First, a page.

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Flathead leaders lobby for election reform ballot initiatives

by KATE HESTON
Daily Inter Lake | April 2, 2024 12:00 AM

Montanans could see two constitutional amendments on the November ballot, twin initiatives that supporters argue will improve election integrity and empower voters.

Supporters of CI-126 and CI-127, the two citizen-led election reform initiatives, are attempting to qualify for the November ballot by gathering signatures from across the state. Each initiative needs more than 60,000 signatures to qualify. 

“I don't feel like people have been more ready for a change, a fundamental change in how we choose people to govern, than right now,” said former Kalispell Police Chief and Republican state legislator Frank Garner this week. 

Garner, who is on the board of Montanans for Election Reform, the group behind the initiatives, feels confident that they will receive enough signatures to put the initiatives before voters in November. 

CI-126 would create a top-four primary system wherein all candidates for an office would appear on the ballot together regardless of party affiliation. The top four vote-getters would advance to the general election. Were it to meet with voter approval, the change would apply to the elections for governor, lieutenant governor, secretary of state, auditor, attorney general, superintendent of public instruction, state representatives and senators, and U.S. representatives and senators. 

CI-127 requires the winning candidate in the general election to secure a majority of votes in that election, meaning they need more than 50% of the state’s total votes to take office. 

Supporters say that the changes would curtail the influence of special interest groups and party power brokers. 

“I want [voters] to know that this gives them a stronger voice in our elections … It's bipartisan, it's broad-based and it gives them the choice out of all the candidates,” said Sue Corrigan, initiative supporter and member of the Kalispell Public Schools Board of Trustees. 

The current lay of the land rewards divisiveness, making compromise increasingly difficult to find, according to Garner. He and other supporters argue their reforms would elevate candidates with broad support among voters.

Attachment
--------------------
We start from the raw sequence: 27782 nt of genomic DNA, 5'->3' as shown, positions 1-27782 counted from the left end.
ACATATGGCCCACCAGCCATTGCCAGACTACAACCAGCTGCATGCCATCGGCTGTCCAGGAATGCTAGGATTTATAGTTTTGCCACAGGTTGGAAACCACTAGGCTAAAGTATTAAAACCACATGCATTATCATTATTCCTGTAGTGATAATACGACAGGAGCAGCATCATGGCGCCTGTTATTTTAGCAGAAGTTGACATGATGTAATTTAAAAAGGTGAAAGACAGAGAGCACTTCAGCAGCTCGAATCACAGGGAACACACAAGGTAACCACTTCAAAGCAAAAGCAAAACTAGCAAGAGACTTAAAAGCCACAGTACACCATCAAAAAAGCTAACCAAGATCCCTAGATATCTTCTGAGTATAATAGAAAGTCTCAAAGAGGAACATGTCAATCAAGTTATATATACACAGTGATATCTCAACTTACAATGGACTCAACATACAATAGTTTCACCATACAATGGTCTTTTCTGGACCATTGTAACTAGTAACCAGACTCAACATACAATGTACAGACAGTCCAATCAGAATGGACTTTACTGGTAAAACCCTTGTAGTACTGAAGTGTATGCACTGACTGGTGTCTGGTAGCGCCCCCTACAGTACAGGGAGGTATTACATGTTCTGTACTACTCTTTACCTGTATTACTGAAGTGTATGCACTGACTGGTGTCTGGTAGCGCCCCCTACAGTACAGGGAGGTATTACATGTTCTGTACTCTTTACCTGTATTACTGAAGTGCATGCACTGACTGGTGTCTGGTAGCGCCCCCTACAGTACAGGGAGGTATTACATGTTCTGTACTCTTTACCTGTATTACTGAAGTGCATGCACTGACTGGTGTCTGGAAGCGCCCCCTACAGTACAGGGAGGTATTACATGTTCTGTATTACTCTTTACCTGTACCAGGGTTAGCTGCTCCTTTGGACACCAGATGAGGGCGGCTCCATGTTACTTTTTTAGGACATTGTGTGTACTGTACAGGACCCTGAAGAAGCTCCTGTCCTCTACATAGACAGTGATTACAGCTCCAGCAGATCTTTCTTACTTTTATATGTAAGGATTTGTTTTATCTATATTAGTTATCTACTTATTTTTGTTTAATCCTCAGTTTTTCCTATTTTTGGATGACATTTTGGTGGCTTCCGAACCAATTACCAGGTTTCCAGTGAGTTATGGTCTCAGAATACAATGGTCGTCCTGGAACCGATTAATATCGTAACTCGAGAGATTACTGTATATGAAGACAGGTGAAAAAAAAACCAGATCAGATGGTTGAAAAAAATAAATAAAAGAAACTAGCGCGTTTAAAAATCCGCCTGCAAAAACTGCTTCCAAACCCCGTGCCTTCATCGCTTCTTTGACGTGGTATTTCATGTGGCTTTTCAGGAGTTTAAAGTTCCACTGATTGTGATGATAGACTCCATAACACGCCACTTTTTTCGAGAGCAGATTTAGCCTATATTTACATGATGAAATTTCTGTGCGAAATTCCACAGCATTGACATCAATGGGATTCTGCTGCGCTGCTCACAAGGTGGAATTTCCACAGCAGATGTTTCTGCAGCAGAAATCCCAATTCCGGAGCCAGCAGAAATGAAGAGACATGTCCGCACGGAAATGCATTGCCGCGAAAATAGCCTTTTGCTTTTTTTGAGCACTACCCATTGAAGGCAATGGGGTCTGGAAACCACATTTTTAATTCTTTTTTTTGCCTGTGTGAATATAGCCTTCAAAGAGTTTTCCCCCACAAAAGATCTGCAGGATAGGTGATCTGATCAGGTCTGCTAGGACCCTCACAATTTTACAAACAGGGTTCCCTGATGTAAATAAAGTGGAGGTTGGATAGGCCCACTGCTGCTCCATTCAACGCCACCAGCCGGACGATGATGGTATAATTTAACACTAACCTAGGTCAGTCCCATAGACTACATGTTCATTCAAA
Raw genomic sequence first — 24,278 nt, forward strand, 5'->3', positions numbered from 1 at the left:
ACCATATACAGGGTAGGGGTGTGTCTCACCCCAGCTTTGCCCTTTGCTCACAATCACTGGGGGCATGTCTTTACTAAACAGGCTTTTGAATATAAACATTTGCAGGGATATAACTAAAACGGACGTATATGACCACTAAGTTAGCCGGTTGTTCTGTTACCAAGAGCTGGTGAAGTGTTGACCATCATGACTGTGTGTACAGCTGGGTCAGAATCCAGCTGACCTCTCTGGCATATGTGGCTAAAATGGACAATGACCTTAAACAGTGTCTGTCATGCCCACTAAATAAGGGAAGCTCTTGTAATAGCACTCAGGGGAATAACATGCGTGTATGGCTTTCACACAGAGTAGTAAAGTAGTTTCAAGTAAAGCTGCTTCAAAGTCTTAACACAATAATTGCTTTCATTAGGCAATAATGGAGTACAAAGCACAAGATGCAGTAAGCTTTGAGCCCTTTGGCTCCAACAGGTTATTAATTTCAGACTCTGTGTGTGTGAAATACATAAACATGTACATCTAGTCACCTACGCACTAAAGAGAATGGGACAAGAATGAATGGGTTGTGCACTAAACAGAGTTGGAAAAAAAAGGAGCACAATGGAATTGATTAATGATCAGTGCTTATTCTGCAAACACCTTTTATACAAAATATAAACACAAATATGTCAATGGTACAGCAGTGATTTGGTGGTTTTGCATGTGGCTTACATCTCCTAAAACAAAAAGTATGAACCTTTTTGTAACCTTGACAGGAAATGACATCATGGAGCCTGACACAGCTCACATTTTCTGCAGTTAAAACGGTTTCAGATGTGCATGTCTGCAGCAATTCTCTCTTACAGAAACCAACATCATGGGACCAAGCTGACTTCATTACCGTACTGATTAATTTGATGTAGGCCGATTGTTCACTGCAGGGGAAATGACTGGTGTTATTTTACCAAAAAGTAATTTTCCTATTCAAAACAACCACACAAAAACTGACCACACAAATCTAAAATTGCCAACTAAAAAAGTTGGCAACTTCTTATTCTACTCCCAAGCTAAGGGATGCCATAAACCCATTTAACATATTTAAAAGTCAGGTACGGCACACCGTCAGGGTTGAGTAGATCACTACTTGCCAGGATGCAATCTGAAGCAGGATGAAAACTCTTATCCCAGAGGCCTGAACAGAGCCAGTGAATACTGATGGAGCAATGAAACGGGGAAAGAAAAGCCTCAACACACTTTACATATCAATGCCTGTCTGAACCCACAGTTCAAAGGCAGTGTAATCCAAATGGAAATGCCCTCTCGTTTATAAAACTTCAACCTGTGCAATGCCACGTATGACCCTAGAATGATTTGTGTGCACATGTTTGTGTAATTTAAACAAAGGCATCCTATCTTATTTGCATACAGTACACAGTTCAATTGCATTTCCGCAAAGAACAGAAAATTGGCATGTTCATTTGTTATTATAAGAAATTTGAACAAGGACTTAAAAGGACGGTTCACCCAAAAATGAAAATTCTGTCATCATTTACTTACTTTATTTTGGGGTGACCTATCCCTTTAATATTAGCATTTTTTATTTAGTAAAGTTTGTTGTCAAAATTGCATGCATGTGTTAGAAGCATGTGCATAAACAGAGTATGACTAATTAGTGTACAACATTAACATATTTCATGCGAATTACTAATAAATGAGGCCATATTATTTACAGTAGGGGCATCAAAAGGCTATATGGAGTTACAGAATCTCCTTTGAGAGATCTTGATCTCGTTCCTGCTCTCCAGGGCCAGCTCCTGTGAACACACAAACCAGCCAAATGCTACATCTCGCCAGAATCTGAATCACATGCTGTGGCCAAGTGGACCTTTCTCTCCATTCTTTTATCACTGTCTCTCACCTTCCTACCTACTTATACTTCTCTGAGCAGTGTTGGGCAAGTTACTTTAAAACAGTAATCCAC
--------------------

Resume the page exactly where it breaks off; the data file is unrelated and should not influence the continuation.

“It’s about time Montanans had the right to choose between the status quo and reform that we know will change the way we govern,” Garner said. 

Garner anticipates opposition to the initiatives. Those who think that the current system is serving people well may not be in support of these initiatives, he said. But most people, Garner said, feel like “we not only can do better, but we have to.” 

Whitefish state Rep. Dave Fern, a Democrat, also expressed support for the reforms. The initiatives could harken a return to collaboration and compromise, he said. 

The current election system doesn’t necessarily represent the general feeling of the state’s voters, Fern said. The initiatives would allow for voters to have more participation in the process, he said. 

“I think that this will empower more people, significantly more people, to participate in very important decision making,” Fern said. “And this is especially true in situations, and there are many of them across the state … where there are noncompetitive districts.”

Garner, Corrigon and Fern all attended a signature gathering launch for the initiatives on March 14 in Kalispell. The event was successful, the attendees stated, and they have high hopes that the signature requirement will be met. 

“For me, when I got done with my service I had to consider what was the most important use of the experience I had. For me, this initiative is clearly it,” Garner said. “... We see divisiveness in politics and the inability to solve tough problems. It’s important to work across the aisle and that is getting increasingly hard to do.” 

Advocates have until June to gather signatures. Each initiative must earn more than 60,000 signatures from registered voters and the signatures must be representative of 40 of the state’s 100 legislative districts.

Reporter Kate Heston can be reached at kheston@dailyinterlake.com or 758-4459.